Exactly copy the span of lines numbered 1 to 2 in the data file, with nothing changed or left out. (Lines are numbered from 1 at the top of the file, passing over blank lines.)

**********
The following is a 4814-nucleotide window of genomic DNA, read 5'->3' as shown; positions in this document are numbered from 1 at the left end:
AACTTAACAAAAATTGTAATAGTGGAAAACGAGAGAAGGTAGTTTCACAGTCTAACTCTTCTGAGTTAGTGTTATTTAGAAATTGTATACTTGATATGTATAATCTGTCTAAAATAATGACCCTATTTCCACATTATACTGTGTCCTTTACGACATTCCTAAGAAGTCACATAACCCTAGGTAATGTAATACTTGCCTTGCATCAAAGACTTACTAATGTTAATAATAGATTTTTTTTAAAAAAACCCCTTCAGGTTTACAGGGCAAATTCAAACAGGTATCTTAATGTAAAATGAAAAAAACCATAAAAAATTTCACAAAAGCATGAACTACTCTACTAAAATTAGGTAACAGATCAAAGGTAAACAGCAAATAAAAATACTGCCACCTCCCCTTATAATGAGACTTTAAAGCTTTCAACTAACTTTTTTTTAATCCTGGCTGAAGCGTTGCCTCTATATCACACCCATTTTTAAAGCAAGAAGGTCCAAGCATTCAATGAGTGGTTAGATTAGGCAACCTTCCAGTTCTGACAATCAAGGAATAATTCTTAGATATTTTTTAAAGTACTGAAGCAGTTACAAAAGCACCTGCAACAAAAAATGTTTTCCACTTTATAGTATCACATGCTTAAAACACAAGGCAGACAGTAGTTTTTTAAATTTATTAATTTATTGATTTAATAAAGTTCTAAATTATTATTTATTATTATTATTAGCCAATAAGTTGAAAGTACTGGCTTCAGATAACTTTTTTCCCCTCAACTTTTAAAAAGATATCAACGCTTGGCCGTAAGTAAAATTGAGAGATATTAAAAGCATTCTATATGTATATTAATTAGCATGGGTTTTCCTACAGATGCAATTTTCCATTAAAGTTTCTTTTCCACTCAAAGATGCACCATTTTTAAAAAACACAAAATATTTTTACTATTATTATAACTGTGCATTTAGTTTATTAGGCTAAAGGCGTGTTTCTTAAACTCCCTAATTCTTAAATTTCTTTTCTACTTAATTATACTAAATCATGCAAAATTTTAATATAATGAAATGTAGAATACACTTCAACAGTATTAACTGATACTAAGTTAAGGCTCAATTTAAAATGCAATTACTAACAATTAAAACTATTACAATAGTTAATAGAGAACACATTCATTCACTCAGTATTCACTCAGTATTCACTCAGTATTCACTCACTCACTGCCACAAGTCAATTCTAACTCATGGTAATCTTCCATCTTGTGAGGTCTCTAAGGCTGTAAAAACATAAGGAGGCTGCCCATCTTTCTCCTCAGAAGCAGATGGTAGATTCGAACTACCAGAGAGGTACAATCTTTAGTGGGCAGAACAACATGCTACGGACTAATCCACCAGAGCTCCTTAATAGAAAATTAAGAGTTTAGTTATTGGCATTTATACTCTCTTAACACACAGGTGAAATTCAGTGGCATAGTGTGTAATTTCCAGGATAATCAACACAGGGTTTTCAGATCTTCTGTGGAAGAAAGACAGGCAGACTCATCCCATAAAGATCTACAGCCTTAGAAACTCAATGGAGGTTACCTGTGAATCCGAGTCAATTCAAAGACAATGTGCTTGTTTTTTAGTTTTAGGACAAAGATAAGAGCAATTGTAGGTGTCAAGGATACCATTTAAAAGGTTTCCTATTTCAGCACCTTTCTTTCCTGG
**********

The following is a 4814-nucleotide window of genomic DNA, read 5'->3' as shown; positions in this document are numbered from 1 at the left end:
AACTTAACAAAAATTGTAATAGTGGAAAACGAGAGAAGGTAGTTTCACAGTCTAACTCTTCTGAGTTAGTGTTATTTAGAAATTGTATACTTGATATGTATAATCTGTCTAAAATAATGACCCTATTTCCACATTATACTGTGTCCTTTACGACATTCCTAAGAAGTCACATAACCCTAGGTAATGTAATACTTGCCTTGCATCAAAGACTTACTAATGTTAATAATAGATTTTTTTTAAAAAAACCCCTTCAGGTTTACAGGGCAAATTCAAACAGGTATCTTAATGTAAAATGAAAAAAACCATAAAAAATTTCACAAAAGCATGAACTACTCTACTAAAATTAGGTAACAGATCAAAGGTAAACAGCAAATAAAAATACTGCCACCTCCCCTTATAATGAGACTTTAAAGCTTTCAACTAACTTTTTTTTAATCCTGGCTGAAGCGTTGCCTCTATATCACACCCATTTTTAAAGCAAGAAGGTCCAAGCATTCAATGAGTGGTTAGATTAGGCAACCTTCCAGTTCTGACAATCAAGGAATAATTCTTAGATATTTTTTAAAGTACTGAAGCAGTTACAAAAGCACCTGCAACAAAAAATGTTTTCCACTTTATAGTATCACATGCTTAAAACACAAGGCAGACAGTAGTTTTTTAAATTTATTAATTTATTGATTTAATAAAGTTCTAAATTATTATTTATTATTATTATTAGCCAATAAGTTGAAAGTACTGGCTTCAGATAACTTTTTTCCCCTCAACTTTTAAAAAGATATCAACGCTTGGCCGTAAGTAAAATTGAGAGATATTAAAAGCATTCTATATGTATATTAATTAGCATGGGTTTTCCTACAGATGCAATTTTCCATTAAAGTTTCTTTTCCACTCAAAGATGCACCATTTTTAAAAAACACAAAATATTTTTACTATTATTATAACTGTGCATTTAGTTTATTAGGCTAAAGGCGTGTTTCTTAAACTCCCTAATTCTTAAATTTCTTTTCTACTTAATTATACTAAATCATGCAAAATTTTAATATAATGAAATGTAGAATACACTTCAACAGTATTAACTGATACTAAGTTAAGGCTCAATTTAAAATGCAATTACTAACAATTAAAACTATTACAATAGTTAATAGAGAACACATTCATTCACTCAGTATTCACTCAGTATTCACTCAGTATTCACTCACTCACTGCCACAAGTCAATTCTAACTCATGGTAATCTTCCATCTTGTGAGGTCTCTAAGGCTGTAAAAACATAAGGAGGCTGCCCATCTTTCTCCTCAGAAGCAGATGGTAGATTCGAACTACCAGAGAGGTACAATCTTTAGTGGGCAGAACAACATGCTACGGACTAATCCACCAGAGCTCCTTAATAGAAAATTAAGAGTTTAGTTATTGGCATTTATACTCTCTTAACACACAGGTGAAATTCAGTGGCATAGTGTGTAATTTCCAGGATAATCAACACAGGGTTTTCAGATCTTCTGTGGAAGAAAGACAGGCAGACTCATCCCATAAAGATCTACAGCCTTAGAAACTCAATGGAGGTTACCTGTGAATCCGAGTCAATTCAAAGACAATGTGCTTGTTTTTTAGTTTTAGGACAAAGATAAGAGCAATTGTAGGTGTCAAGGATACCATTTAAAAGGTTTCCTATTTCAGCACCTTTCTTTCCTGG